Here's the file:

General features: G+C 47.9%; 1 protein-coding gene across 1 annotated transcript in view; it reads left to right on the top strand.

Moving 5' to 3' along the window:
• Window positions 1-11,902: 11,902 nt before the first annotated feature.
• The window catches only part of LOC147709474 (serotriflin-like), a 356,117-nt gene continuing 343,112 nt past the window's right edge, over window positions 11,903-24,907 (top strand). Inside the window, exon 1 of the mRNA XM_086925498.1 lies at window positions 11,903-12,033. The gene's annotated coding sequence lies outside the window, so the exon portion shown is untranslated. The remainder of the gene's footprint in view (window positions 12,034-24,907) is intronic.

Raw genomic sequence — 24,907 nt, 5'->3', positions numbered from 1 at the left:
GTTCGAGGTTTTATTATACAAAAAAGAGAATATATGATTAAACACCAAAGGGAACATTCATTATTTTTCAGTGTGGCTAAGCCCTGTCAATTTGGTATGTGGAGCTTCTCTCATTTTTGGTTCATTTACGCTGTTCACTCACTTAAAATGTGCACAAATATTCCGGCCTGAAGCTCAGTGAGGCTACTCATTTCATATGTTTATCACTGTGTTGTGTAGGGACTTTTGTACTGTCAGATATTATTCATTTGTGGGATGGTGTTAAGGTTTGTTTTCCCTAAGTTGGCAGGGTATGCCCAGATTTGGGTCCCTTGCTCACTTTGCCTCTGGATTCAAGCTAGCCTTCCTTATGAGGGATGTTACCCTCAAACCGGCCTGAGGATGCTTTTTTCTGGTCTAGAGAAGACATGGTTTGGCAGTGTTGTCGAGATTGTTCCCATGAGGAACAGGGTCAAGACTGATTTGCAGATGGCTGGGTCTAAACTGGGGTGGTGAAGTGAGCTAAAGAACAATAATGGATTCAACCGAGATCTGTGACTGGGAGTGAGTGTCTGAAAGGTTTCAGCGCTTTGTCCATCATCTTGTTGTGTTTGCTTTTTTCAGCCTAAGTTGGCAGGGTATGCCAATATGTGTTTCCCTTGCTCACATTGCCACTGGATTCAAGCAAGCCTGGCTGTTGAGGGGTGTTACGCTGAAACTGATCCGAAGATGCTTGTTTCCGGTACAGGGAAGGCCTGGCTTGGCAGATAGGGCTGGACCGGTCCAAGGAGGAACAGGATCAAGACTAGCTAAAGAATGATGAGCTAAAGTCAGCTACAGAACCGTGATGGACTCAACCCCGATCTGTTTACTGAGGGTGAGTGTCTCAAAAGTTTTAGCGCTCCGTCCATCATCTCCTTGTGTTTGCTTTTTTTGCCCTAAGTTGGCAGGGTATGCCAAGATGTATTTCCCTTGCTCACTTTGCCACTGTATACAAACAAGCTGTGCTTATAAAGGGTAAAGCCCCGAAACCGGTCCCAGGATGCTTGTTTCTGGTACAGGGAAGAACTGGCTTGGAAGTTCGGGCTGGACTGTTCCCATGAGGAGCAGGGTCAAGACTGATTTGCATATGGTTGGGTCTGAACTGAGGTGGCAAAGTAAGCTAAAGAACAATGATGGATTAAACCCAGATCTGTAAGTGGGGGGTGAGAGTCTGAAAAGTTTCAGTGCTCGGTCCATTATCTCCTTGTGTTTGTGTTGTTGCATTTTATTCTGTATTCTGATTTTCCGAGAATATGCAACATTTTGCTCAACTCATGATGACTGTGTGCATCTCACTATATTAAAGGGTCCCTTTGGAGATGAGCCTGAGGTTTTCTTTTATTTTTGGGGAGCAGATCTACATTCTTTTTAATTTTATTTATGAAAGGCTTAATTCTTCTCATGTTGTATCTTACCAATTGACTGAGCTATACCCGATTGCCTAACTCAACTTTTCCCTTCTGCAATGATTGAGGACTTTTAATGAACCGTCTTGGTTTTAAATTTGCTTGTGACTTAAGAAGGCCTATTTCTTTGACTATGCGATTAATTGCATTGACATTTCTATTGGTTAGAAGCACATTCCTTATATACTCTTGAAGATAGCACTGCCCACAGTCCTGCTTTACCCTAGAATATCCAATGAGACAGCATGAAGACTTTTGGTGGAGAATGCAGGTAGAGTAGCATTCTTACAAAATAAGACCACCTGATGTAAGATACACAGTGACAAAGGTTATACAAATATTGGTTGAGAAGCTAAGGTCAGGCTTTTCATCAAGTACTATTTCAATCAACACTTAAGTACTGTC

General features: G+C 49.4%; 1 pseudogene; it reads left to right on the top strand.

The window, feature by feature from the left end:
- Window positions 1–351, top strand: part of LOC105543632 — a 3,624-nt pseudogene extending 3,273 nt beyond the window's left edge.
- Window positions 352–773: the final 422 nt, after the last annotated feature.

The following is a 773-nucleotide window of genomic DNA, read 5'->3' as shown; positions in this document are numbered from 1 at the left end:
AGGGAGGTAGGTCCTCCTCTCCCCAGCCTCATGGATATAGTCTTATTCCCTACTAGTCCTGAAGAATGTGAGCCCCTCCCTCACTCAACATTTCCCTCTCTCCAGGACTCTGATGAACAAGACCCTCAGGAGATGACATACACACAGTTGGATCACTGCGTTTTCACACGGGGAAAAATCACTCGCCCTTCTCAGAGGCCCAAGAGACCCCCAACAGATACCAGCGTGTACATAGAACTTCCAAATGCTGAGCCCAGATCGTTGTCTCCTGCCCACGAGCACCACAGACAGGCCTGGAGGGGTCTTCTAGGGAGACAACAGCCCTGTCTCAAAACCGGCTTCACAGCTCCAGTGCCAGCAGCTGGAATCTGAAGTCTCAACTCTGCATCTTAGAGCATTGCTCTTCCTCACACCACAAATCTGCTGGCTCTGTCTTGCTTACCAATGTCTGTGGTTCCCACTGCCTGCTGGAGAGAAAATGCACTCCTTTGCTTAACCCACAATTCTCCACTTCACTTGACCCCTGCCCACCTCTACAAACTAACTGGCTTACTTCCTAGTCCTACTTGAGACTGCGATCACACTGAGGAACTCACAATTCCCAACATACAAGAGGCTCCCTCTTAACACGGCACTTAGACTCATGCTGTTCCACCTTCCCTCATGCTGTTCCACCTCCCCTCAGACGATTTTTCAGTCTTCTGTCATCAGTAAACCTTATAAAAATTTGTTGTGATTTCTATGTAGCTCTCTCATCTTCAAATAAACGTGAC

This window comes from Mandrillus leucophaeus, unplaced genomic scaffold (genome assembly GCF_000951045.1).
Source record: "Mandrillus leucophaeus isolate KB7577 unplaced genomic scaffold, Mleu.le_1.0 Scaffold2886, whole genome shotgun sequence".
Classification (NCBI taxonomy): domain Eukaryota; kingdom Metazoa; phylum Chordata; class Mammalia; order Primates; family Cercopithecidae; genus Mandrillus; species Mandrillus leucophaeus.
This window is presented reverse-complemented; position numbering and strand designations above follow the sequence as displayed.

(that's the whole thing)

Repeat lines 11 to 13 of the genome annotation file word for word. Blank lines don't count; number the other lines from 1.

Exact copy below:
The following is a 773-nucleotide window of genomic DNA, read 5'->3' as shown; positions in this document are numbered from 1 at the left end:
AGGGAGGTAGGTCCTCCTCTCCCCAGCCTCATGGATATAGTCTTATTCCCTACTAGTCCTGAAGAATGTGAGCCCCTCCCTCACTCAACATTTCCCTCTCTCCAGGACTCTGATGAACAAGACCCTCAGGAGATGACATACACACAGTTGGATCACTGCGTTTTCACACGGGGAAAAATCACTCGCCCTTCTCAGAGGCCCAAGAGACCCCCAACAGATACCAGCGTGTACATAGAACTTCCAAATGCTGAGCCCAGATCGTTGTCTCCTGCCCACGAGCACCACAGACAGGCCTGGAGGGGTCTTCTAGGGAGACAACAGCCCTGTCTCAAAACCGGCTTCACAGCTCCAGTGCCAGCAGCTGGAATCTGAAGTCTCAACTCTGCATCTTAGAGCATTGCTCTTCCTCACACCACAAATCTGCTGGCTCTGTCTTGCTTACCAATGTCTGTGGTTCCCACTGCCTGCTGGAGAGAAAATGCACTCCTTTGCTTAACCCACAATTCTCCACTTCACTTGACCCCTGCCCACCTCTACAAACTAACTGGCTTACTTCCTAGTCCTACTTGAGACTGCGATCACACTGAGGAACTCACAATTCCCAACATACAAGAGGCTCCCTCTTAACACGGCACTTAGACTCATGCTGTTCCACCTTCCCTCATGCTGTTCCACCTCCCCTCAGACGATTTTTCAGTCTTCTGTCATCAGTAAACCTTATAAAAATTTGTTGTGATTTCTATGTAGCTCTCTCATCTTCAAATAAACGTGAC

This window comes from Mandrillus leucophaeus, unplaced genomic scaffold (genome assembly GCF_000951045.1).